In my PhD interview, how could I answer questions about topics relevant to Alice Munro's short stories and their objectives? What kind of hypothesis could I make about her writing?
In a PhD interview, examiners are normally concerned with the issue of whether you are prepared for postgraduate level work on your specific subject. In particular, you want to give the impression that you have a clear PhD thesis topic in mind and are prepared to write about it. There are some slight differences in national traditions, with European degrees being more research-focused and North American degrees incorporating coursework before you get started on your actual dissertation. Thus if you are applying for a British school, you should be further along in your project than would be necessary for a Canadian or North American one.
That being said, wherever you are applying, you should be able to demonstrate deep knowledge not only of the primary texts of the short stories themselves but of the major critical works about those stories and where you intend to position your work within the existing scholarly conversation. A good starting point with a recent bibliography might be:
Buchholtz, Mirosława (Ed.) Alice Munro: Understanding, Adapting and Teaching. Springer, 2016.
When you discuss the stories themselves, you should probably focus on some of the major themes in connection with Canadian literature and identity. You should be prepared to discuss the role of women in the patriarchal society of the Canadian prairies in the mid-twentieth century. You might look at how women are often complicit in the project of patriarchy, with many of the viewpoint characters in the stories having their dreams or creativity suppressed by pressure from other women. Another important point you should raise is the way the present of characters in the stories is shaped by past traumas which can never be entirely escaped or forgotten. Finally, you should be able to address what makes these stories distinctively Canadian in their ethos of modesty and the prairie cultural proclivity towards consensus.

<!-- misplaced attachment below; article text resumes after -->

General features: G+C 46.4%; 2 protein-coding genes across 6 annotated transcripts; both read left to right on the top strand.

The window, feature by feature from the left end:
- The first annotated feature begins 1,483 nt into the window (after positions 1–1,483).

For a hypothesis, you want a topic that makes an original contribution to the study of Alice Munro. It should be narrowly focused but also have some connection to larger concerns in literary studies. Your choice really depends on your own interests and training. Some possibilities would be:
Education in Alice Munro: For this, you might argue that education is shown in Munro's stories as both a path to freedom and an instrument of oppression for intelligent young women.
Women and the First Nations: In the prairie culture of this period, both women and members of the First Nations were oppressed by white patriarchal authority. You might discuss how the cultural oppression of women, especially through education (e.g. in "Who Do You Think You Are?"), is similar to the issues encountered in the Residential Schools and note any mentions of the First Nations in Munro's work.
Ecocriticism: You might argue for the importance of using an ecocritical approach to Munro, hypothesizing that there is a parallel between the way farmers tamed the land for agricultural and the restrictiveness and strong normativity of the culture, and the way it imposed rigid masculine standards on women.
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